How all conference participants can contribute to an accessible event

We invite you to be conscious of these conventional accessibility measures:

  • Avoid all scented products while at the conference
  • Preparing for your presentation:

    • Bring the materials you need on a jump drive. Internet access may not be available in your presentation room
    • Bring a few print copies for audience members who would like to follow along
    • Offer large-print copies (17-point or larger) of your full presentation and handouts at your session (feel free to add a disclaimer: "Please do not distribute without the expressed permission of the author," and include your name and contact information)
    • Be prepared to project your full presentation should captioning fail
  • There may be CART transcription and ASL interpretation at this event. You can facilitate accurate CART transcription and ASL interpretation if you:

    • Deliver your presentation at a comfortable pace

    • Avoid using jargon

    • Allow time for eye contact and the spelling of proper names and terminology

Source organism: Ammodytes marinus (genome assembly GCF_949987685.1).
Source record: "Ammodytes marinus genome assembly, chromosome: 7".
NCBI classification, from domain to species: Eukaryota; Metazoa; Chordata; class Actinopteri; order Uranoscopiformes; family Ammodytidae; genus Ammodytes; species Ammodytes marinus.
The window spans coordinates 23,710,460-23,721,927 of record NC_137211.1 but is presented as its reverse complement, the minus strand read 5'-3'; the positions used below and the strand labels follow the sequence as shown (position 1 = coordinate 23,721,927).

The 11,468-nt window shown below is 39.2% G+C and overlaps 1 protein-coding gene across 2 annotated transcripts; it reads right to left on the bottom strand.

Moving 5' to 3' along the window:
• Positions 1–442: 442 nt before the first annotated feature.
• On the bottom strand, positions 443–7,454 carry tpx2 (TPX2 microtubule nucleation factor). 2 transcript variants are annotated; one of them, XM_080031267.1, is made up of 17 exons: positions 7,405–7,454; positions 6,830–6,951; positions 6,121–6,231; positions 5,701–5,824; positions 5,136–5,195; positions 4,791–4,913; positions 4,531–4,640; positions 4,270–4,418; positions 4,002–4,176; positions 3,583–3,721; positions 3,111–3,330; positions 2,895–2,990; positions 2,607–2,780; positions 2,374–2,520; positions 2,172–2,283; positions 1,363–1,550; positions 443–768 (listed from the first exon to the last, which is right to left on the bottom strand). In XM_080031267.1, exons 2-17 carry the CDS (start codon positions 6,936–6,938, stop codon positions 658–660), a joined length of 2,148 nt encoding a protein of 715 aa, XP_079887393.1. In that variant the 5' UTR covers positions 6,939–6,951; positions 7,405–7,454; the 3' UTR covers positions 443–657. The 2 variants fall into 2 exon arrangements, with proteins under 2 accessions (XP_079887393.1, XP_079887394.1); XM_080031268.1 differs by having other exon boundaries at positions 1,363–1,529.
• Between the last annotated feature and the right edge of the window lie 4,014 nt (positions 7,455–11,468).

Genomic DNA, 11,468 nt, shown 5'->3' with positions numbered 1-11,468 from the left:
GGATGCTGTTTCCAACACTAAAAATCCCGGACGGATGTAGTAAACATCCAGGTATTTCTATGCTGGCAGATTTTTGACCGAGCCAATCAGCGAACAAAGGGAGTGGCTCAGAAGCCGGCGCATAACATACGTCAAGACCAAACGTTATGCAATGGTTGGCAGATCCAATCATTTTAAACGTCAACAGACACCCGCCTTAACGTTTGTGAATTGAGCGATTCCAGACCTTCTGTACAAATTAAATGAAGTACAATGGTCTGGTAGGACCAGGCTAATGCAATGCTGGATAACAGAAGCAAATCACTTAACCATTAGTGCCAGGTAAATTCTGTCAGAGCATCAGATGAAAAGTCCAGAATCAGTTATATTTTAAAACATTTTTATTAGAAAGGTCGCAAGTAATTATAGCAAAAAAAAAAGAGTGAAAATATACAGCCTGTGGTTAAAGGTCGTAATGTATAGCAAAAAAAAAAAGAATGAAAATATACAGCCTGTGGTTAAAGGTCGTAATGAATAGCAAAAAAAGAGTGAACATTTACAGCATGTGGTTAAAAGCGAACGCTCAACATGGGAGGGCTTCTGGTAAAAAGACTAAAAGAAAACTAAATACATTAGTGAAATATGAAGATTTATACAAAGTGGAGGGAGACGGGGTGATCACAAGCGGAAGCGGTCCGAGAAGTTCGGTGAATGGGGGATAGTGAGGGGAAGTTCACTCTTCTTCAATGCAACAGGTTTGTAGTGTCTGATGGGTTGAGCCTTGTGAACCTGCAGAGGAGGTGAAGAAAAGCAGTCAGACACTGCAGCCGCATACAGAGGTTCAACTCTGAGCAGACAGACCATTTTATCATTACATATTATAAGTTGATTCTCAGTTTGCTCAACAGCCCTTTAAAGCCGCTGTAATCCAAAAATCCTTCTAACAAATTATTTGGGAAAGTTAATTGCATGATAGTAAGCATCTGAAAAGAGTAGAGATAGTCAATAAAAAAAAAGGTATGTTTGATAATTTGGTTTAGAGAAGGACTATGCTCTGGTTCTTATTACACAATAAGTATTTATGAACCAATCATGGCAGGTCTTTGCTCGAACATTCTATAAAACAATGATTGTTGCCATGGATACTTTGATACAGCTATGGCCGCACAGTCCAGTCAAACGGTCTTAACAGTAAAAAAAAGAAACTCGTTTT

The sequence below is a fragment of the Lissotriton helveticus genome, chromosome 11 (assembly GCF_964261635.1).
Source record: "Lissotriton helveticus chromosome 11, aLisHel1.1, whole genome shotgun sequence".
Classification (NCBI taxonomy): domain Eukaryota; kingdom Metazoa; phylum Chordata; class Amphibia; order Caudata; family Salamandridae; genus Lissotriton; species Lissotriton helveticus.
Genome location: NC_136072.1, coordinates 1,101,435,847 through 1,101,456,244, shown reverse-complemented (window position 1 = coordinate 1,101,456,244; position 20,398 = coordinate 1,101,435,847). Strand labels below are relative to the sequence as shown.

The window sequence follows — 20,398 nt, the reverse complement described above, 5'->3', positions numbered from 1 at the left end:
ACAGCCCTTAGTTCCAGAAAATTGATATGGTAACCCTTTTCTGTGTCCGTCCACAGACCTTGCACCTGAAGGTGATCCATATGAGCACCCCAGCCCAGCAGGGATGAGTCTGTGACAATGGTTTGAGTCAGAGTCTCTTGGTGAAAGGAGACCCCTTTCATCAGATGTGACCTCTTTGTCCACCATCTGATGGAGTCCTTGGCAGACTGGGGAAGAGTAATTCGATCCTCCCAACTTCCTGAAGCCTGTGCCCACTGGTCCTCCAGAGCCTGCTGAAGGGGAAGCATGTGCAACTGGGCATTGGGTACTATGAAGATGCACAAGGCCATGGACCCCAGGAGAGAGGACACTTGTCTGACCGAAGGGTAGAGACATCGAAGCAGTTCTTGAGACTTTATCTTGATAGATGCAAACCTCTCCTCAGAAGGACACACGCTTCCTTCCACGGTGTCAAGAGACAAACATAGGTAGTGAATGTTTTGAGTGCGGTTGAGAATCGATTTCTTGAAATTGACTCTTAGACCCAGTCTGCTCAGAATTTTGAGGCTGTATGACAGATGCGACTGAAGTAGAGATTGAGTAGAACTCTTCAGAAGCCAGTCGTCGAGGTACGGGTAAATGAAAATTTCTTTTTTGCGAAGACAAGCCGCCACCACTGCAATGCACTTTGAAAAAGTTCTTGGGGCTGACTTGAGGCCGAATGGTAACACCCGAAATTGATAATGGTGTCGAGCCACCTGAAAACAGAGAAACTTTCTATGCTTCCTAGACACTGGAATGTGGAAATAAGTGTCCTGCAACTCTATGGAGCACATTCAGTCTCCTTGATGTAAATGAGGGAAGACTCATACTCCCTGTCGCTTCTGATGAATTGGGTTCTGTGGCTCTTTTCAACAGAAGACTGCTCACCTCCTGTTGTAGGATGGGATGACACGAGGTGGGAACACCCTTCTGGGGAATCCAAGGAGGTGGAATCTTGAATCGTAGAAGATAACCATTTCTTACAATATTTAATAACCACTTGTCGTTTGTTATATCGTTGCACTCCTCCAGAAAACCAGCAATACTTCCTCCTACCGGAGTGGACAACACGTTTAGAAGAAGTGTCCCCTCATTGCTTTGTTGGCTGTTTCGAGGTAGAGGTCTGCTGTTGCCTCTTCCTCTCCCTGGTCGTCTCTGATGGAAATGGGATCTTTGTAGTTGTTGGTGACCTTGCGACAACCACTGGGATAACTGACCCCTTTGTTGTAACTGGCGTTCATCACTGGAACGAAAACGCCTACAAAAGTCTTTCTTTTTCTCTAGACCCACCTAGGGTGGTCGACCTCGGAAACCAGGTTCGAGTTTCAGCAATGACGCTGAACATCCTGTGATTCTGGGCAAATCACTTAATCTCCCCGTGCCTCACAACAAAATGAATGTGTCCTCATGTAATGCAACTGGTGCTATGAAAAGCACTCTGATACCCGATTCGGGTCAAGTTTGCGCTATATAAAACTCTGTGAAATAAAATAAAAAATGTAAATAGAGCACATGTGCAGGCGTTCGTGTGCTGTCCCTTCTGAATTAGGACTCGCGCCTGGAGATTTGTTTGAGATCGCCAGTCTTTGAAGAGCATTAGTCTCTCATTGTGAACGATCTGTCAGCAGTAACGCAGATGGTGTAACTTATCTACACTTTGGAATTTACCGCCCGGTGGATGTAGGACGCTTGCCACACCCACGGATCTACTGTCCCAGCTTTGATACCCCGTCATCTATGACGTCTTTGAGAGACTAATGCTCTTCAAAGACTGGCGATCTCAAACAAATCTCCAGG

• Provide captioning of films and video clips

  • If you will be incorporating PowerPoint slides into your presentation:

    • Use a high contrast color scheme (example: white background, black font or the reverse)

    • Use a sans-serif font, such as Arial, and maintain a large font size

    • Provide minimal text on each slide (only a few points)

    • Incorporate audio description of all images, graphs, quotations, etc. on your slides

  • If you will be incorporating activities into your presentation:

    • Remember accessibility issues with any participant activities, such as responding to questions, arranging sticky notes, small group projects, etc.

  • Delivering your presentation:

    • Use the microphone. Note that if you ask "Can everyone hear me OK?" some people might be uncomfortable saying that they cannot

    • During the question period, repeat the question into the microphone

    • Be visible and in good light so participants can see your face when you talk. Be careful not to face away from the audience when reading projected material

  • Accessibility Resources

Science and Technology in Society Teaching Group

Interested in how science, technology, and society interact? Find out more information about the Science and Technology in Society Teaching Group professors and the undergraduate courses they teach at the University of Waterloo.

Feminism and Science Research Group

In the Feminism and Science Research Group we conduct research that is unified by attention to justice and the social nature of scientific, technological and medical research. We are interested in research policy, practice, education and implementation. Details